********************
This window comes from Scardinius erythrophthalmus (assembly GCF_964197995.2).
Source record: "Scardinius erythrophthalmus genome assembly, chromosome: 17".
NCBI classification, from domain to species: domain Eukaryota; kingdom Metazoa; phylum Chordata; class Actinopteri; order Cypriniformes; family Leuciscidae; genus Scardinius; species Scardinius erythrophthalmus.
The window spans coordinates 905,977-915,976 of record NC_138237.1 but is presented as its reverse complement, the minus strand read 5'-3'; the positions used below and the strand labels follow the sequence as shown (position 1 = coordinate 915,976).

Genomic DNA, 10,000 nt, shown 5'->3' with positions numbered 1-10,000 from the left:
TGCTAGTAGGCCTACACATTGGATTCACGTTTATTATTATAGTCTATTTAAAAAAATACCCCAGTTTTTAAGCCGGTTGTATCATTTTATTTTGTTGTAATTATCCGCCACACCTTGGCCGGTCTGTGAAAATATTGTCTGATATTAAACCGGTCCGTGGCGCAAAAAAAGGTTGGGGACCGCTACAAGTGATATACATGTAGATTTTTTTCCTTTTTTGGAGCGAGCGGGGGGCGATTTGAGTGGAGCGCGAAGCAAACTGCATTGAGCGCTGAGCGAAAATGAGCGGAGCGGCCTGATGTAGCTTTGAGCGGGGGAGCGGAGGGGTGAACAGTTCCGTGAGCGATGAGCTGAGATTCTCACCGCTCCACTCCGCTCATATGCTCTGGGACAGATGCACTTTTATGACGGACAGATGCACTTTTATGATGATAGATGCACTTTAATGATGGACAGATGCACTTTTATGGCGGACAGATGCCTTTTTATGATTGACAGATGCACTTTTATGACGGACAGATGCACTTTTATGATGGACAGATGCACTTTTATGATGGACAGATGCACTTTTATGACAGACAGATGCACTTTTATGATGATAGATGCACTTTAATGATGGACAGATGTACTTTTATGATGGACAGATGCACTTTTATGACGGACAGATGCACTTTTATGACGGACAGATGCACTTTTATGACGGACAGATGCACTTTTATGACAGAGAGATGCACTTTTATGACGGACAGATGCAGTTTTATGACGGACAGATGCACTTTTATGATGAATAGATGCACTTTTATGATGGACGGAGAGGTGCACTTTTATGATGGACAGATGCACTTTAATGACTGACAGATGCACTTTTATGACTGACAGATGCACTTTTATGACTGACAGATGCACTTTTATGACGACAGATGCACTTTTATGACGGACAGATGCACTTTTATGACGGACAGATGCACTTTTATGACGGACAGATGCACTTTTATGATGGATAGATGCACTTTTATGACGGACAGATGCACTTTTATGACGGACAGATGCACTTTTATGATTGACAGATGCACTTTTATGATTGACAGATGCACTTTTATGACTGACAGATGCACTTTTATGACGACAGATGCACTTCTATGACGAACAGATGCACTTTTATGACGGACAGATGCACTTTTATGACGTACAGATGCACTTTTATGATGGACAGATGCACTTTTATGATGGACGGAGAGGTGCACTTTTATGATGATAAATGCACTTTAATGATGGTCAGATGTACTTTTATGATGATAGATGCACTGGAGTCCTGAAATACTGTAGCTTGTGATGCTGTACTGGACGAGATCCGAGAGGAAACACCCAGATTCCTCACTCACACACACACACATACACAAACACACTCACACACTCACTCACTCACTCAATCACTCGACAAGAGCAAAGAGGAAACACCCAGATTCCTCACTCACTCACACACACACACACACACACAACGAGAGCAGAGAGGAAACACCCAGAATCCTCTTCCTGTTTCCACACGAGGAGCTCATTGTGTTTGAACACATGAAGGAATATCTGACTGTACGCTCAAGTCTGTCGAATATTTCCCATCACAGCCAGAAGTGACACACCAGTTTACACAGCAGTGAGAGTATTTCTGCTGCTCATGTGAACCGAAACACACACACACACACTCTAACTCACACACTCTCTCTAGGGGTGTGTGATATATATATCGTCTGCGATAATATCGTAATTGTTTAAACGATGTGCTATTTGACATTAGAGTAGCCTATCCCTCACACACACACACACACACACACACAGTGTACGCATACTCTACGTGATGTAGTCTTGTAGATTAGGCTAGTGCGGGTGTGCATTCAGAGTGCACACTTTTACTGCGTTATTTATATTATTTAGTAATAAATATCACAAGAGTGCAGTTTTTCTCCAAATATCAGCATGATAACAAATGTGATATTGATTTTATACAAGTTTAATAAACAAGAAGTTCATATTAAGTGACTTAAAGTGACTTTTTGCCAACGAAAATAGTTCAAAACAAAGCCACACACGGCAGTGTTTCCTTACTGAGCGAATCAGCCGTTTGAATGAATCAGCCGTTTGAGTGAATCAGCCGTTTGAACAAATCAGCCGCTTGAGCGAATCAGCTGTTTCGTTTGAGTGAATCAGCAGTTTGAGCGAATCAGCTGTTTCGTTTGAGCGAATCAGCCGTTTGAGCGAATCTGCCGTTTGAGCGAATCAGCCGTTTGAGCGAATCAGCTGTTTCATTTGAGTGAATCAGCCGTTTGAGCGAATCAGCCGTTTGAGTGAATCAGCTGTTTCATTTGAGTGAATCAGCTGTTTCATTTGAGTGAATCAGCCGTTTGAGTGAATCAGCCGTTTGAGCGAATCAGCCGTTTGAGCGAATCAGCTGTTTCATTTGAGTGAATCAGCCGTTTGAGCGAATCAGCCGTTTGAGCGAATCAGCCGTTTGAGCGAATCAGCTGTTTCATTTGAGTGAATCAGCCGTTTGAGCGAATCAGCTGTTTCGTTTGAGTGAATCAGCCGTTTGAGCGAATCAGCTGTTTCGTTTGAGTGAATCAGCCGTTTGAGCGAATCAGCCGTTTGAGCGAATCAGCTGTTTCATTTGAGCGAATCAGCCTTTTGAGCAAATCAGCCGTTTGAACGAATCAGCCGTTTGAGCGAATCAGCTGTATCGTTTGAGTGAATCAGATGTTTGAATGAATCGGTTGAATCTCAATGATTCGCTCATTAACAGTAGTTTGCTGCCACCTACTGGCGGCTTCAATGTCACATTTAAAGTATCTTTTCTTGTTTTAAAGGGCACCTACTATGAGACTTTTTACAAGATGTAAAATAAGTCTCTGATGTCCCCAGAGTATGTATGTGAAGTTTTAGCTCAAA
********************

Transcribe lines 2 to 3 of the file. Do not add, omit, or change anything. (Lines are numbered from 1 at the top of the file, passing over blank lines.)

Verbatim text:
Source record: "Scardinius erythrophthalmus genome assembly, chromosome: 17".
NCBI classification, from domain to species: domain Eukaryota; kingdom Metazoa; phylum Chordata; class Actinopteri; order Cypriniformes; family Leuciscidae; genus Scardinius; species Scardinius erythrophthalmus.